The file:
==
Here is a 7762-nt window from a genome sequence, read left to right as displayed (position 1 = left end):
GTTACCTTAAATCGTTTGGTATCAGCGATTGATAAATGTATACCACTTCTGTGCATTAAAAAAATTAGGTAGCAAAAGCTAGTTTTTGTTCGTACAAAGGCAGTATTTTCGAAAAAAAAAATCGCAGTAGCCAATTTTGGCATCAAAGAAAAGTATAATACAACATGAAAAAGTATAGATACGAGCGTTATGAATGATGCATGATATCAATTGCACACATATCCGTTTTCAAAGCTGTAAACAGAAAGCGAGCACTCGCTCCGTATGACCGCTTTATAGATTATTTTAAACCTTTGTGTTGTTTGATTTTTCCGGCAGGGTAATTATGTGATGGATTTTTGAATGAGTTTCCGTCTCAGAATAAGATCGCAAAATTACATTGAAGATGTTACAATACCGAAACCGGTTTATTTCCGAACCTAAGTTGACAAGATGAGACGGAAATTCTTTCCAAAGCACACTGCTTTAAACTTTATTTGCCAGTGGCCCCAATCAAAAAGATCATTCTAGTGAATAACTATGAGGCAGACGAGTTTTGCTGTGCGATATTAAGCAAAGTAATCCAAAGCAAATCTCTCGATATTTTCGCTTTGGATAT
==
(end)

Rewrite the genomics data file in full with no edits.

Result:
Here is a 7762-nt window from a genome sequence, read left to right as displayed (position 1 = left end):
GTTACCTTAAATCGTTTGGTATCAGCGATTGATAAATGTATACCACTTCTGTGCATTAAAAAAATTAGGTAGCAAAAGCTAGTTTTTGTTCGTACAAAGGCAGTATTTTCGAAAAAAAAAATCGCAGTAGCCAATTTTGGCATCAAAGAAAAGTATAATACAACATGAAAAAGTATAGATACGAGCGTTATGAATGATGCATGATATCAATTGCACACATATCCGTTTTCAAAGCTGTAAACAGAAAGCGAGCACTCGCTCCGTATGACCGCTTTATAGATTATTTTAAACCTTTGTGTTGTTTGATTTTTCCGGCAGGGTAATTATGTGATGGATTTTTGAATGAGTTTCCGTCTCAGAATAAGATCGCAAAATTACATTGAAGATGTTACAATACCGAAACCGGTTTATTTCCGAACCTAAGTTGACAAGATGAGACGGAAATTCTTTCCAAAGCACACTGCTTTAAACTTTATTTGCCAGTGGCCCCAATCAAAAAGATCATTCTAGTGAATAACTATGAGGCAGACGAGTTTTGCTGTGCGATATTAAGCAAAGTAATCCAAAGCAAATCTCTCGATATTTTCGCTTTGGATAT